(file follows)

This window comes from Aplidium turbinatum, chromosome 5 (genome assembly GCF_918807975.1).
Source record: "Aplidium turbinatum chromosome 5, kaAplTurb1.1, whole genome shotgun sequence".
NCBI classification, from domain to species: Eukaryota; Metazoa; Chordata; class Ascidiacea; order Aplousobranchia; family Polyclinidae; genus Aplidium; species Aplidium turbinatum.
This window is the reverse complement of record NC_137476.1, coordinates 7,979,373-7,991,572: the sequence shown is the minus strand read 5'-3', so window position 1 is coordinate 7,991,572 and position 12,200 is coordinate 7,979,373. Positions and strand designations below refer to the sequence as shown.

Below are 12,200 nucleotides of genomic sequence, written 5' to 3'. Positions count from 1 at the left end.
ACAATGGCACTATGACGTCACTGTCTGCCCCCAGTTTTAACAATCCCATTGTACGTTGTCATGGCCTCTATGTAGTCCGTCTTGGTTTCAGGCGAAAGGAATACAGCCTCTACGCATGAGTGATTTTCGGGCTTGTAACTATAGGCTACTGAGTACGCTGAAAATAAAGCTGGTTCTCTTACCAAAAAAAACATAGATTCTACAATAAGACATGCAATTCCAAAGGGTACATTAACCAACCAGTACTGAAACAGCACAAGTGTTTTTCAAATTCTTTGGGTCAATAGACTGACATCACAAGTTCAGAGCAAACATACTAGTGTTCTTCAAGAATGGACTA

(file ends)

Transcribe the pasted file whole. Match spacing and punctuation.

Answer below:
This window comes from Aplidium turbinatum, chromosome 5 (genome assembly GCF_918807975.1).
Source record: "Aplidium turbinatum chromosome 5, kaAplTurb1.1, whole genome shotgun sequence".
NCBI classification, from domain to species: Eukaryota; Metazoa; Chordata; class Ascidiacea; order Aplousobranchia; family Polyclinidae; genus Aplidium; species Aplidium turbinatum.
This window is the reverse complement of record NC_137476.1, coordinates 7,979,373-7,991,572: the sequence shown is the minus strand read 5'-3', so window position 1 is coordinate 7,991,572 and position 12,200 is coordinate 7,979,373. Positions and strand designations below refer to the sequence as shown.

Below are 12,200 nucleotides of genomic sequence, written 5' to 3'. Positions count from 1 at the left end.
ACAATGGCACTATGACGTCACTGTCTGCCCCCAGTTTTAACAATCCCATTGTACGTTGTCATGGCCTCTATGTAGTCCGTCTTGGTTTCAGGCGAAAGGAATACAGCCTCTACGCATGAGTGATTTTCGGGCTTGTAACTATAGGCTACTGAGTACGCTGAAAATAAAGCTGGTTCTCTTACCAAAAAAAACATAGATTCTACAATAAGACATGCAATTCCAAAGGGTACATTAACCAACCAGTACTGAAACAGCACAAGTGTTTTTCAAATTCTTTGGGTCAATAGACTGACATCACAAGTTCAGAGCAAACATACTAGTGTTCTTCAAGAATGGACTA